PITTSFIELD I'm not from the Berkshires, but I've been around here for awhile. Long enough to be skeptical when I hear words like "game changer" attached to any new economic development project.
I've heard words to that effect tossed around a lot in the Berkshires when something new comes along that everybody thinks will finally pull the region of its post-GE economic malaise.
Some of these projects fizzled out; others never really got off the ground. Some of the ones that did go forward didn't quite pan out the way everyone thought they would.
I heard "game changer" again last week during a press conference that was held to provide the public with more information on the Berkshire Innovation Center (BIC), a 20,000 square foot research/development/training center that is scheduled to be built at the William Stanley Business Park of the Berkshires.
This time, I didn't wince. Being a natural skeptic, I'm not comfortable saying the construction of one building is going to change everything around here. In my experience, expectations often exceed reality.
It's OK to extol the virtues of this project for the Berkshires, which is what officials did at last week's press conference, but construction hasn't even begun yet. A lot of things can happen before the building is finished in two years. The city still needs an additional $500,000 on top of the $9.7 million capital grant that it received from the state to build the BIC just to get the facility up and running,
All that being said, I can see the reasons for optimism. To me, this project has an awful lot of potential.
It's going to provide a boost, especially in research and development, to small and medium-sized Berkshire companies who supply products to larger firms in the life sciences industry. It will give them access to training, state of the art equipment and support services that will allow them to remain competitive and grow or expand into other markets. In other words, it will give these firms a chance to grow and expand without having to leave the Berkshires. What's not to like about that?
The BIC will also provide opportunities for collaborations between educational institutions, and research facilities. It builds on the Berkshire's history of manufacturing, and will also provide county residents with the kinds of sophisticated job training skills that they will need to prosper in the 21st century economy.
The BIC's presence in the William Stanley Business Park could attract other companies to the mostly vacant 52-acre site, still considered a key component in Pittsfield's future economic development.
There's also a lot of interest. Eighteen companies have already signed letters of intent to participate in the facility (Sabic Innovative Plastics has issued a letter of support); while 14 educational/research institutions located between Lowell and New York's Capital Region have signed memorandums of understanding. The business plan was developed with input from 85 stakeholder organizations.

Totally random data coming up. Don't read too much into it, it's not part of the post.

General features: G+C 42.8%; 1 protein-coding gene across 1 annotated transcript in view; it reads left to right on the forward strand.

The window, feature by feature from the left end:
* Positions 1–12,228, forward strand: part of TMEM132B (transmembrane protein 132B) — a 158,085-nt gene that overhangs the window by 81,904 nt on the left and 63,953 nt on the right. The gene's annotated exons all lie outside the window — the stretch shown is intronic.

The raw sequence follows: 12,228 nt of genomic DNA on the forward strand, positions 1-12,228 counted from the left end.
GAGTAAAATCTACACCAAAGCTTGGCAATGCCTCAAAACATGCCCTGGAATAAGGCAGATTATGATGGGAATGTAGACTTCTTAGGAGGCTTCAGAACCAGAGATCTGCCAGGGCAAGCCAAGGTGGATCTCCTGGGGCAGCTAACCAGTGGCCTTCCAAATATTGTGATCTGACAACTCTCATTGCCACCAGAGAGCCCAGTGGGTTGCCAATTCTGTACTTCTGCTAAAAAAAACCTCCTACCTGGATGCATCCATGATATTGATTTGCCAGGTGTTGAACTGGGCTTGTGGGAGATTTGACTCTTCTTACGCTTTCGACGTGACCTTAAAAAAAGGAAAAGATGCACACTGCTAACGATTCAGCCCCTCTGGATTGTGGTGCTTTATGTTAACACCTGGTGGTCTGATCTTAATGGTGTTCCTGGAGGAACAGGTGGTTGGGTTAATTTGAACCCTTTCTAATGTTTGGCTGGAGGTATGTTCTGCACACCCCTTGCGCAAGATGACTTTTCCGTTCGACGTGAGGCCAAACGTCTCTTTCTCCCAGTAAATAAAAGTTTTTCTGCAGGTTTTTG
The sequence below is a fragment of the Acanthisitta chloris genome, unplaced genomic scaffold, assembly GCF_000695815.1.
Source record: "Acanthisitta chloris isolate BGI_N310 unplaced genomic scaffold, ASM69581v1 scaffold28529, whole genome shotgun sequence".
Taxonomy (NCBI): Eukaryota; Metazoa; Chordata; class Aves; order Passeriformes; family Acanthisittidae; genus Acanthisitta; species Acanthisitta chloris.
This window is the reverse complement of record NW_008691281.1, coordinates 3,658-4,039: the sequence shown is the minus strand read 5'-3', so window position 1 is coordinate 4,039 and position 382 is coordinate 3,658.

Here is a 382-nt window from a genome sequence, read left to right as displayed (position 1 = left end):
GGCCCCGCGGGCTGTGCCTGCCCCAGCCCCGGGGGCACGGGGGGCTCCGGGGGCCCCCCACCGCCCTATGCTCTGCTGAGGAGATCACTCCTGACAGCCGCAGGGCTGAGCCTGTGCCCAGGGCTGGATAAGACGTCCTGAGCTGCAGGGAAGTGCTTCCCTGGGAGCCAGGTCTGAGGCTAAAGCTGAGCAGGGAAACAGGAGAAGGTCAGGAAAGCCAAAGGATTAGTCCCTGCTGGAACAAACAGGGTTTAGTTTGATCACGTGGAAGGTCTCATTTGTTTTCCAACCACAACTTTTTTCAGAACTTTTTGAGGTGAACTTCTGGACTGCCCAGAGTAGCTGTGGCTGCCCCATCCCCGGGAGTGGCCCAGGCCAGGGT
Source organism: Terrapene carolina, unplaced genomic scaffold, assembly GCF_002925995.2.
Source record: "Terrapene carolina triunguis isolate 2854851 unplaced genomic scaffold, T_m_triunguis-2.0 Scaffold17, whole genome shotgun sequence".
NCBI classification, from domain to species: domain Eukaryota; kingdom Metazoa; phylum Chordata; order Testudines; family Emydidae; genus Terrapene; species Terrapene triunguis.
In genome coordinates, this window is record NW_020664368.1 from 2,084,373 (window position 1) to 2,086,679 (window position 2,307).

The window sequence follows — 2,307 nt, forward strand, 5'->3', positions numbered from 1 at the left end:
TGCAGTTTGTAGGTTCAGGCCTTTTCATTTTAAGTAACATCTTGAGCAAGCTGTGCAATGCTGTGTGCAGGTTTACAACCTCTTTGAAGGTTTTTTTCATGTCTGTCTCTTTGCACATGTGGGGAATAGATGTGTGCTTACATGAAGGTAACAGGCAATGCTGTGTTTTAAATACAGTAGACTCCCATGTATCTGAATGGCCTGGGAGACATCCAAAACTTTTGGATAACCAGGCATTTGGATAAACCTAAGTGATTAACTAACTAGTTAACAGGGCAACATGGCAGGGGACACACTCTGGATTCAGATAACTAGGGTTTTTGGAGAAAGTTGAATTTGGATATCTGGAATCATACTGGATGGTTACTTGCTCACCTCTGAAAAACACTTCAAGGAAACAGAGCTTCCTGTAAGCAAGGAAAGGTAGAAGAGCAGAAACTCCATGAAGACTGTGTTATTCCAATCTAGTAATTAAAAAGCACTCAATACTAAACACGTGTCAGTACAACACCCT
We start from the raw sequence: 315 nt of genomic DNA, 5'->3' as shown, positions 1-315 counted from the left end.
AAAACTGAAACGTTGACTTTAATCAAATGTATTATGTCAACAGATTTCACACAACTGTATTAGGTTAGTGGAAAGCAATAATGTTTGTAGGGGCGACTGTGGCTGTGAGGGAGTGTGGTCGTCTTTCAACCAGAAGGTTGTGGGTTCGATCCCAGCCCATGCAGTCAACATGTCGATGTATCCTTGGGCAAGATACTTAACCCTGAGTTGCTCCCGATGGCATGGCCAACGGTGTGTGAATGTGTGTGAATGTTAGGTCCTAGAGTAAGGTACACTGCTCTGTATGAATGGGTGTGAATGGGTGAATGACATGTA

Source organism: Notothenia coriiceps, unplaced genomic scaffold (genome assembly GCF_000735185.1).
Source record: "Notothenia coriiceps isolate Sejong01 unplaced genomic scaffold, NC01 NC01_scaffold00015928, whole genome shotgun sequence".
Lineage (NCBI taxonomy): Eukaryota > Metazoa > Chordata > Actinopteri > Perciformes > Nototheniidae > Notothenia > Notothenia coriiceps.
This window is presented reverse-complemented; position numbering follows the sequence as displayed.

The BIC will be operated by a nonprofit corporation consisting of members of the participating organizations. As a nonprofit, the BIC won't be required to pay property taxes on a 20,000 square foot city-owned facility, which is not an ideal situation. But this nonprofit group will assume all the operating costs once the BIC open.
The BIC's annual revenues are projected to exceed its expenses by only $48,000, which is a slim margin. But projections also call for the facility to create over 2,700 jobs, with most of them expected to going to companies located in Pittsfield.
Compared to the eastern part of the state, Berkshire County's life sciences industry is almost nonexistent -- five companies with less than 100 employees, according to the BIC's business plan. But the county is within driving distance of several life sciences facilities to both the east and west. Transportation both in and out of the Berkshires is always an issue -- it's kind of a built-in disadvantage here -- but this facility is designed to be a regional hub, and something a little different from the traditional life sciences facility.
City officials also deserve credit for their persistence and perseverance in finally developing a plan that convinced the MLSC to release the funding in the capital grant. Unlike some state agencies, the MLSC doesn't give out money like candy, and the city had to jump through several hoops to obtain the funding in an earmark that was originally granted to Pittsfield six years ago. The MLSC obviously thinks this idea has merit. If not, the agency wouldn't have given the city $3 million more than the $6.5 million that the city received in that original earmark.
The BIC might not change the game all by itself. But it could certainly be a start.
Tony Dobrowolski is the business editor of The Berkshire Eagle. He can be reached at firstname.lastname@example.org.